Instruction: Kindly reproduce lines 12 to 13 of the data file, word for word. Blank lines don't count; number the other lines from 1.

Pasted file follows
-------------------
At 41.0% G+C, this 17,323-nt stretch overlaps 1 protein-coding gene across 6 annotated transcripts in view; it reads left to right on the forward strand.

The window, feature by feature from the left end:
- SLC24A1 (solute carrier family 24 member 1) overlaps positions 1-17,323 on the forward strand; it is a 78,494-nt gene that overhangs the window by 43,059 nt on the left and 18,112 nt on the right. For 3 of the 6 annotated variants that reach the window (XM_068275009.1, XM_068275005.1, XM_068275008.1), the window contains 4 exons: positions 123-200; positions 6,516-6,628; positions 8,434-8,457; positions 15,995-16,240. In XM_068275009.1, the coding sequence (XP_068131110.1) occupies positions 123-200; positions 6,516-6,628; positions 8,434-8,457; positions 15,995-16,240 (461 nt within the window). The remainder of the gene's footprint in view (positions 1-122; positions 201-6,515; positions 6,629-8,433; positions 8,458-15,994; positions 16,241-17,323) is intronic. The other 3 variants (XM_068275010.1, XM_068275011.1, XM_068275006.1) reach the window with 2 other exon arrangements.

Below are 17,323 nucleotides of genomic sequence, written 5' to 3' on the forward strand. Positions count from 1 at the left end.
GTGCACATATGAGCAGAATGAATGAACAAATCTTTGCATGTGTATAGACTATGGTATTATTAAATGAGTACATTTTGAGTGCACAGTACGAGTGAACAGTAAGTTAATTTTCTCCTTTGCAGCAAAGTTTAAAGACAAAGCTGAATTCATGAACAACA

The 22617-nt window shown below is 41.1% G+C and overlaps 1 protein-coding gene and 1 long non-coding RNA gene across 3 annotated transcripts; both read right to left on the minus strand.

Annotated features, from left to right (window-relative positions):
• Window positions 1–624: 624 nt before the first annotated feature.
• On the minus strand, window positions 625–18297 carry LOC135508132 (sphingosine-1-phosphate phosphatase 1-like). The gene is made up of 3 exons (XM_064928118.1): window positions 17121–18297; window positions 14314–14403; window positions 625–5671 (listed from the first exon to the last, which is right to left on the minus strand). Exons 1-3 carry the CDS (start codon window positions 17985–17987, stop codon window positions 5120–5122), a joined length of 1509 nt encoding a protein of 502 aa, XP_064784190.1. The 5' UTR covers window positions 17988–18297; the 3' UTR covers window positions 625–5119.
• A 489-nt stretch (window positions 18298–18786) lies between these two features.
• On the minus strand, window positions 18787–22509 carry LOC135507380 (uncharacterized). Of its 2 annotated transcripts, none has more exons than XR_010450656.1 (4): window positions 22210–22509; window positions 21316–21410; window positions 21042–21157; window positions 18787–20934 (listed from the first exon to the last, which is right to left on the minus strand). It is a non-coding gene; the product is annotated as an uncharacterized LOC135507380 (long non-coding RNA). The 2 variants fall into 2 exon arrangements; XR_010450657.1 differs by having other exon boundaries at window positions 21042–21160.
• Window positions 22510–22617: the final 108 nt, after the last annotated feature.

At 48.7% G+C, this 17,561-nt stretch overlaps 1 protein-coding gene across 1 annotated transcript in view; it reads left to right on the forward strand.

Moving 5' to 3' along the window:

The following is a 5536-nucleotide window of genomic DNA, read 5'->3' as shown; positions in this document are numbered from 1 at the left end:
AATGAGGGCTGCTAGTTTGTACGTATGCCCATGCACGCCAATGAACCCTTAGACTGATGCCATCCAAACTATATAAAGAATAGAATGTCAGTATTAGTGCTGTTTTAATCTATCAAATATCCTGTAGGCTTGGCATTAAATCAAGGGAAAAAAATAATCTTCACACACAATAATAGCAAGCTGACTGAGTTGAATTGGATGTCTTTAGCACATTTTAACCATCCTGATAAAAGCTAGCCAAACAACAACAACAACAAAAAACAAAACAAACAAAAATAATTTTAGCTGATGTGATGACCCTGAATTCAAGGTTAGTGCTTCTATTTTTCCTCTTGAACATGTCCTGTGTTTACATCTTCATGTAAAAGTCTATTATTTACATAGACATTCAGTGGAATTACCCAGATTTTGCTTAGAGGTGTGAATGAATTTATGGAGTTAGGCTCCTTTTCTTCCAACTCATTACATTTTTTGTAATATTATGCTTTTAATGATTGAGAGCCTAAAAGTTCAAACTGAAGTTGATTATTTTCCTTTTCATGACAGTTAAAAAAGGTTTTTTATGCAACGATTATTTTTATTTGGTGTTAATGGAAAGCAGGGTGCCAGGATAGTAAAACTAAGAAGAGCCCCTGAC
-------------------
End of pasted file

• Window positions 22510–22617: the final 108 nt, after the last annotated feature.

At 48.7% G+C, this 17,561-nt stretch overlaps 1 protein-coding gene across 1 annotated transcript in view; it reads left to right on the forward strand.